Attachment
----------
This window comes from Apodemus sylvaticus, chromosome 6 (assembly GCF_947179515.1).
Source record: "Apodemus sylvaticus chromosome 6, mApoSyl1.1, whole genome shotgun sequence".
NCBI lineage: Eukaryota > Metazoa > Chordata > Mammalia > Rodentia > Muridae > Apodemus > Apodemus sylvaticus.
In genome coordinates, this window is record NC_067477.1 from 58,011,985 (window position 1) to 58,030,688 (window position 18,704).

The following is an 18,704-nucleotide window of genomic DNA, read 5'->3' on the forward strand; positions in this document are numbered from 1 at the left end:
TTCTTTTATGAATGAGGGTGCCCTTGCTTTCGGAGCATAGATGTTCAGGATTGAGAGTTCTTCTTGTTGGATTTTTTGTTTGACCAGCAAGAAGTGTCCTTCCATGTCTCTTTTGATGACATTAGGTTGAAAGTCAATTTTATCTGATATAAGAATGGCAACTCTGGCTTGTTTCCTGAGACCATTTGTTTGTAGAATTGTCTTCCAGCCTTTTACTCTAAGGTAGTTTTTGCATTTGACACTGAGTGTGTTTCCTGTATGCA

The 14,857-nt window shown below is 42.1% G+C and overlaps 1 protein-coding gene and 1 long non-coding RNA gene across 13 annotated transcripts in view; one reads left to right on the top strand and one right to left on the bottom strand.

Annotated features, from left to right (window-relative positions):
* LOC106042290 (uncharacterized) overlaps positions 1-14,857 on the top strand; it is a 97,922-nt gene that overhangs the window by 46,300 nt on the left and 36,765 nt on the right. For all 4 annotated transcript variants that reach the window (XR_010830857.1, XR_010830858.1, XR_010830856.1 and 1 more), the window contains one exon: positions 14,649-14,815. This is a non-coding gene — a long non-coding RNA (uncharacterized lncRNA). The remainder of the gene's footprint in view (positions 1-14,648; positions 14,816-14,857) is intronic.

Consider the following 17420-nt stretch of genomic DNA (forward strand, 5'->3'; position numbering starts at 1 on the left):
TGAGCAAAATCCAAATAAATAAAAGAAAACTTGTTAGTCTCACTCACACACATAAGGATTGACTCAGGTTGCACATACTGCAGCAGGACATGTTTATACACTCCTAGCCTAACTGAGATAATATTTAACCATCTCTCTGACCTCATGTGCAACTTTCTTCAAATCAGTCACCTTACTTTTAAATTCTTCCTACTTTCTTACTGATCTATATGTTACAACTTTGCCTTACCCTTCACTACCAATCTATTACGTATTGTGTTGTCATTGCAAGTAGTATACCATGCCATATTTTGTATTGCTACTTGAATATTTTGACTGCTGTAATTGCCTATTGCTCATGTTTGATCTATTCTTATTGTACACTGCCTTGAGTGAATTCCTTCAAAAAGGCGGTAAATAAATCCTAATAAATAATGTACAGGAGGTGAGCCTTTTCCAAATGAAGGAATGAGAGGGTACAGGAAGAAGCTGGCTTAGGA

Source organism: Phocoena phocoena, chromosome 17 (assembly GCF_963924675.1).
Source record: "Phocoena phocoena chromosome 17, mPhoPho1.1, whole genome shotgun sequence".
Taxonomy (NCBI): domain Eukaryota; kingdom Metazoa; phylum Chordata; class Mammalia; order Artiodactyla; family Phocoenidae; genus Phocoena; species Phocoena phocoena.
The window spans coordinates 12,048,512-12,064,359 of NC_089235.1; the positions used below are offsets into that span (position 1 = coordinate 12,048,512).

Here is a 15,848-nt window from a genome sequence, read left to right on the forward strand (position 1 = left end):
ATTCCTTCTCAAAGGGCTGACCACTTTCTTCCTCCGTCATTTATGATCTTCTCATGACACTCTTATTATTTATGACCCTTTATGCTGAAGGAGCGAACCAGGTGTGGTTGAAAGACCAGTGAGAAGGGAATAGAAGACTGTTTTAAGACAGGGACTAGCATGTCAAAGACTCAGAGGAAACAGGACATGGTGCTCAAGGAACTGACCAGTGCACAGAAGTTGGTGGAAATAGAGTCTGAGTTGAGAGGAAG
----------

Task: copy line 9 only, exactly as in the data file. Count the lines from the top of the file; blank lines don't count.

* LOC106042290 (uncharacterized) overlaps positions 1-14,857 on the top strand; it is a 97,922-nt gene that overhangs the window by 46,300 nt on the left and 36,765 nt on the right. For all 4 annotated transcript variants that reach the window (XR_010830857.1, XR_010830858.1, XR_010830856.1 and 1 more), the window contains one exon: positions 14,649-14,815. This is a non-coding gene — a long non-coding RNA (uncharacterized lncRNA). The remainder of the gene's footprint in view (positions 1-14,648; positions 14,816-14,857) is intronic.